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2008 Kawasaki KLR650 Comparo Photo Gallery
You've got to love a bike that can go straight from the dirt to the street.
We take three big-bore Single thumpers, the Honda XR650L, Kawasaki KLR650 and BMW Xcountry, and put together the 2008 Dual-sport Comparo. See how the 2008 Kawsaki KLR650 did in our
2008 Dual-Sport Comparo
Up front, the KLR features a 41mm front fork with 7.9 inches of travel.
In our head-to-head test, the power output on the Kawi was a little tame in comparison to its competitors.
The KLR comes equipped with street-legal lighting with turn indicators and has a rear taillight parking light.
Providing the pulse of the KLR is a 651cc, liquid-cooled, DOHC, four-valve single-cylinder engine featuring a 100mm x 83mm bore/stroke with a 9.8:1 compression ratio.
The UNI-TRAK Rear Suspension features a five-way preload shock absorber with four-way rebound damping.
Stopping on the rear is provided by 240mm petal-style disc brakes with dual piston calipers.
A double engine balancer helps the mill run smoothly from idle to redline providing the rider with more comfort and less fatigue on long rides.
Although the bulkiest of our test bikes, the 2008 Kawasaki KLR650 handles itself well out on the streets.
There's enough pop in the four-stroke single for some fun on one wheel.
The KLR proved its versatility off-road with nimbleness that belied its size.
Though it's not a pure MX bike doesn't mean that you can't enjoy a little air time on the KLR.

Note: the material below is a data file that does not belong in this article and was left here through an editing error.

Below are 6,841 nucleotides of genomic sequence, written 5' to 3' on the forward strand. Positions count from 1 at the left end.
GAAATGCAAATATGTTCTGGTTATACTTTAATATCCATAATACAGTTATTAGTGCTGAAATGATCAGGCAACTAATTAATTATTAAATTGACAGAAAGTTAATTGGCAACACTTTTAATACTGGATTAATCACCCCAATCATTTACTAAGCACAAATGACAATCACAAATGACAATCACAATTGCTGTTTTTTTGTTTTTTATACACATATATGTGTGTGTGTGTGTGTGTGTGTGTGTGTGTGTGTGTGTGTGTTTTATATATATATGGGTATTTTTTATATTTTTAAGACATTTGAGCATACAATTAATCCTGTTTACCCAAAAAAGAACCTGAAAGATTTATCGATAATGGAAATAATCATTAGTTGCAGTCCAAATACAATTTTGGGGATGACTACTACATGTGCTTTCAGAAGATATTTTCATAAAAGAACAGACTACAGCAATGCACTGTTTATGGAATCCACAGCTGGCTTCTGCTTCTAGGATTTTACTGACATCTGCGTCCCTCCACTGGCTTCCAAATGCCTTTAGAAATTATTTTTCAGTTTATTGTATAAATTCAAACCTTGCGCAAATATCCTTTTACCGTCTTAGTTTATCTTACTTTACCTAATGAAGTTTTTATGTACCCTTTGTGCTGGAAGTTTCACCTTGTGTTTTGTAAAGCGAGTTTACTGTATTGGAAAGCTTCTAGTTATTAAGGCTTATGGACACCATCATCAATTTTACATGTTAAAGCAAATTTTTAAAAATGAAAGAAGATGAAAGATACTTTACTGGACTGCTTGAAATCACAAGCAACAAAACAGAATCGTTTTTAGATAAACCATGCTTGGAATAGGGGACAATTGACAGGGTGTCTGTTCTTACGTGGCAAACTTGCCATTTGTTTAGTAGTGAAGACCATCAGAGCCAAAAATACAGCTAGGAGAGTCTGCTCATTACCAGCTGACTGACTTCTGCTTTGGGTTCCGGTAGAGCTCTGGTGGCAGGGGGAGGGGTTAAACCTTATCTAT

Where's the kick start on this thing? Oh yeh, it's got electric start.
At first look the Kawasaki isn't going to win any beauty pageants, but at least it finally looks the part of a 21st century bike with its rounded edges and twin projector head lamps.
The Kawasaki took the award for being the biggest of the bikes in our dual-sport comparo, longer, wider and higher than the Honda or BMW.
Climbing aboard the Kawasaki also confirms another striking visual sensation - it's big.
Representing the green faction is the substantially revised 2008 Kawasaki KLR650.
With its comfy ergos and large 6.1-gallon tank, the Kwakker makes long distance rides bearable.
From the cold, barren landscape of the Artic to the sweltering hot jungles of South America and everywhere in between, you might find a nomadic two-wheeled adventurer's KLR tracks.
Once underway, the KLR mill pulled cleanly from 3000 rpm all the way to its 7500-rpm redline.
Although falling to the powerful Beemer, the Kawasaki bettered the Honda in torque production.
Whether off road or on, the Kawasaki KLR650 is a nimble mount. Our only complaint was the front fork's tendency to wallow mid-corner at higher speeds.
The KLR650 has a detachable rear subframe that facilitates maintenance by providing better access to the rear shock, airbox and carb.
C'mon, there's got to be one more berm around here that I can hit before the sun goes down.
Up front, the KLR has lots of goodies like a mini fairing, windshield and handlebar guards.
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